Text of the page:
Eating disorders (EDs) are associated with a series of comorbidities, including depression, anxiety, personality disorders, and substance use disorders (SUDs) [29]. A recently published meta-analysis on the prevalence rates examining the comorbidity of SUDs in EDs found that the pooled prevalence of SUDs in EDs was 22% [6], with the prevalence of EDs among individuals seeking treatment for SUDs being 35%. Thus, the prevalence of EDs in individuals with SUDs appears to be ten times higher than the prevalence of EDs in the general population [21], with the prevalence of SUDs among individuals with EDs in treatment between 25 and 50% [22, 57].

Research shows weaker associations between restrictive types of EDs [e.g., Anorexia Nervosa (AN)] and SUDs, although mechanisms of addiction may also be at play in AN [26, 44, 60, 61]. For example, cues such as pictures of underweight bodies or physical activities are reinforcers and are associated with activation/sensitization of brain structures of reward [24, 27], while other cues such as pictures of high-calorie foods do not go along with approach reactions [45]. Such findings have led to the “reward-centered” model, which posits that food cues are processed as aversive, but disorder-compatible signals are processed positively and activate the mesolimbic reward system [44]. Subsequently, restrictive eating behaviors and disorder-compatible behaviors in AN (e.g., fasting, physical activity, frequent weighing, etc.) acquire the character of automated habitual behaviors and may lead to maintenance of the disorder. Thus, comparable to addictive disorders, a transition from goal-directed to automatic habitual behaviors in response to disorder-compatible stimuli may be at play. In addition, innovative treatment approaches (such as repetitive transcranial magnetic stimulation and deep-brain stimulation), targeting brain activity associated with the regulation of both food and addictive substance intake, appear to be emerging and to show promising results [16, 28, 48, 49], which may help with the reduction of symptoms in both AN and SUDs.

Overall, despite evidence demonstrating similarities in the underlying mechanisms, associations, and prevalence of AN and SUDs, SUD in AN have not been studied in-depth in a systematic review and meta-analysis. In addition, information on the prevalence of substance use (at any frequency) in AN may help contextualize the specific patterns of substances that are more likely to lead to functional consequences in persons with AN. Therefore, this systematic review and meta-analysis aimed to: (1) assess the prevalence rates of comorbidities between AN and SUDs or substance use (2) assess the prevalence of SUDs and substance use by AN type (AN-R and AN-BP); and (3) assess the quality of peer-reviewed literature to date. This is necessary to understand AN comorbidities, clinical indicators, and outcomes and inform future treatment planning.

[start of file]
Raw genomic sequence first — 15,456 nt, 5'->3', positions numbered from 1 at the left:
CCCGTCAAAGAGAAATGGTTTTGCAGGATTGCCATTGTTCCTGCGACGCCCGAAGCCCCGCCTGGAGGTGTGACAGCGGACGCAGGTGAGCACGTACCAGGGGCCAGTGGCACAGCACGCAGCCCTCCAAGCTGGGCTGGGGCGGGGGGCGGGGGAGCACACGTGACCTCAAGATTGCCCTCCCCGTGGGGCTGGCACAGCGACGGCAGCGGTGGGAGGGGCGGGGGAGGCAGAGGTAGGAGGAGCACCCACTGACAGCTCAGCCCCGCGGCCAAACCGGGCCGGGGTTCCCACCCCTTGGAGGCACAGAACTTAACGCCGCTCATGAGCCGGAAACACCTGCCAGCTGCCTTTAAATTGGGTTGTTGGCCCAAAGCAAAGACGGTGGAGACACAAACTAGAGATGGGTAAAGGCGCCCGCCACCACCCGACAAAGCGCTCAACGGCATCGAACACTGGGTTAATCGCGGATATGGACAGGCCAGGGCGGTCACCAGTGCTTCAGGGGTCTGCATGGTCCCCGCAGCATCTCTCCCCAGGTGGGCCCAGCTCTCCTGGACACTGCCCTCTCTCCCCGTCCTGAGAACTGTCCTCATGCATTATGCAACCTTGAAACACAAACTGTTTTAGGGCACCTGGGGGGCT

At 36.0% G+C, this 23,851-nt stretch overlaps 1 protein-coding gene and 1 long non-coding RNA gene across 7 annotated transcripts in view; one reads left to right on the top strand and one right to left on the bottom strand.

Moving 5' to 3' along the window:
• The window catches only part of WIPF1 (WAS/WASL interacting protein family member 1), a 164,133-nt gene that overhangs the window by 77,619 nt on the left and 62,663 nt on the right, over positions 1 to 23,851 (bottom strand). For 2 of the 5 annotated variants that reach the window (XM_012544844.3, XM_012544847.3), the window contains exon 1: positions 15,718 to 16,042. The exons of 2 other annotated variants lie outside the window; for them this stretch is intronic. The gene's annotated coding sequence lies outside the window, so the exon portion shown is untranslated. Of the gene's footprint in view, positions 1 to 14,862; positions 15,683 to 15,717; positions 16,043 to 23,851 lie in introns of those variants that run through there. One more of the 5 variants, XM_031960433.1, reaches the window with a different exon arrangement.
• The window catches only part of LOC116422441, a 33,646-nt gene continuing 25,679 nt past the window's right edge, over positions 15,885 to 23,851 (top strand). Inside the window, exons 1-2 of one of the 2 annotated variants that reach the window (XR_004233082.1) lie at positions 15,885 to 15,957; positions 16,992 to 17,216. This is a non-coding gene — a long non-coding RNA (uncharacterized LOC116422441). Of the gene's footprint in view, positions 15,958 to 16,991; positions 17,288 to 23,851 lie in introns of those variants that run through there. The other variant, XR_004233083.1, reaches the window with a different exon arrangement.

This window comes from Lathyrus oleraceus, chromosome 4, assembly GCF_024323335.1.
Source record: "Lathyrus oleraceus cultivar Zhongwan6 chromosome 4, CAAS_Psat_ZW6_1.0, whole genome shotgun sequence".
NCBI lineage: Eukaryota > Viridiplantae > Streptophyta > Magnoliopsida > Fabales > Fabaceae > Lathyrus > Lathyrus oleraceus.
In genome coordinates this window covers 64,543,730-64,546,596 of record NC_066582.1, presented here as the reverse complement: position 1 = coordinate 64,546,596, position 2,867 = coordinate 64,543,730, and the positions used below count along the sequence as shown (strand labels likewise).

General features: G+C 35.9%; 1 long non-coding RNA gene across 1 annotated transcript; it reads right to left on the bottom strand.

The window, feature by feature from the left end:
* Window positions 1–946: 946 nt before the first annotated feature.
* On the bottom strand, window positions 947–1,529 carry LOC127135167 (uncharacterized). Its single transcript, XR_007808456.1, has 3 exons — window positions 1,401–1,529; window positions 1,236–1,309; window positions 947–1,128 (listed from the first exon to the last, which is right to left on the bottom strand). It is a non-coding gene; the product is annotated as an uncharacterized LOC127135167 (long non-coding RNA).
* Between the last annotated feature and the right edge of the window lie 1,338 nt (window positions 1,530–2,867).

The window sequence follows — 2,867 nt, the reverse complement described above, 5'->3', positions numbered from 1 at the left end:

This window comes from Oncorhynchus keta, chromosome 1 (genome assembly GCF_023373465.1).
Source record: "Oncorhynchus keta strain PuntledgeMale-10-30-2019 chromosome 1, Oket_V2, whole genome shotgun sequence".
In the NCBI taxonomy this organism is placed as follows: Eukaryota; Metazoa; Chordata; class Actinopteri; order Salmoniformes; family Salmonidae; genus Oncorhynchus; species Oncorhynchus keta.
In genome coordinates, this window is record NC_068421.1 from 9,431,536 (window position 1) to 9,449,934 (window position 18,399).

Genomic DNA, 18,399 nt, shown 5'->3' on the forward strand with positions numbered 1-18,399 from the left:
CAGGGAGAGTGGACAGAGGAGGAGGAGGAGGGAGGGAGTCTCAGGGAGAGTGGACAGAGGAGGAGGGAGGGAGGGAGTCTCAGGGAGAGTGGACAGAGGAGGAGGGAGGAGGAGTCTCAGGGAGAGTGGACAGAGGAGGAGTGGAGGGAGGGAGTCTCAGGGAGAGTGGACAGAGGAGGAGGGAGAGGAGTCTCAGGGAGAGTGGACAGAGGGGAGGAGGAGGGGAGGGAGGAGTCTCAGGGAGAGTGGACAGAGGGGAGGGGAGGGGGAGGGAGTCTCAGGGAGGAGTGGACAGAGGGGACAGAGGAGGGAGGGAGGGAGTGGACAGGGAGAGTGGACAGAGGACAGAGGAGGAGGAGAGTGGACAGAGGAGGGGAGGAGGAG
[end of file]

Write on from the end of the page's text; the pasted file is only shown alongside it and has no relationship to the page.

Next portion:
Protocol and guidelines

This systematic review and meta-analysis were prospectively registered with PROSPERO and adhered to both PRISMA (preferred reporting for systematic reviews and meta-analyses) and MOOSE (meta-analysis of observational studies in epidemiology) recommendations [34, 39, 56].

Systematic search strategy

Systematic searches of the peer-reviewed literature was conducted following PRESS guidelines [47] in consultation with a medical librarian in four electronic databases (i.e., MEDLINE, PsycINFO, Embase, and CINAHL) from inception to October 13th, 2021. The key words included two concepts: (1) anorexia nervosa (AN) and (2) substance Use or substance use disorder terms. Database searches and an exhaustive list of key terms are provided in the Additional file 1: search material. Two blinded reviewers performed title/abstract screening (A.A. and J.F.) and full-text article screening (A.A. and A.S.) in duplicate. In addition, reference lists of included articles were hand-searched for other relevant studies.

Study selection criteria

Two reviewers selected peer-reviewed articles (A.A. and A.S.) for inclusion in this systematic review based on the following criteria: (1) research including participants with anorexia nervosa (AN), restrictive AN (AN-R), and AN of the binge-eating/purging type (AN-BP); and (2) reported on the prevalence of either substance use (e.g., alcohol use, tobacco use, cannabis use), substance use disorders, or drug abuse/misuse/dependence disorders. In addition, this review excluded studies that: (1) looked at the relationship between AN and other behavioral addictions (e.g., gambling disorder) or impulse control disorders, (2) study designs that were case reports, review articles, opinion pieces, and editorials, (3) studies that included use/abuse of prescribed medications and (4) did not report sufficient information to calculate a prevalence rate. Disagreements were first discussed in a consensus meeting, and D.D. decided on inclusion or exclusion.

Data extraction

Data extraction for Table 1 was completed in duplication (A.A. and G.P.), including the following study and participant characteristics: author, year of publication, country, study type, types of substance use/abuse/dependence, AN types, age (mean ± SD), percent female (number of females), and outcomes reported. For the meta-analysis, the following data were extracted in duplicate (A.A. and D.D.): (1) author, (2) year of publication, (3) types of substance use, substance abuse/dependence disorders, and drug abuse/dependence disorders, (4) AN type, (5) numerator representing substance use/abuse/dependence disorders, and drug abuse/dependence disorders, (6) denominator representing AN sample, and (7) lifetime prevalence or period prevalence.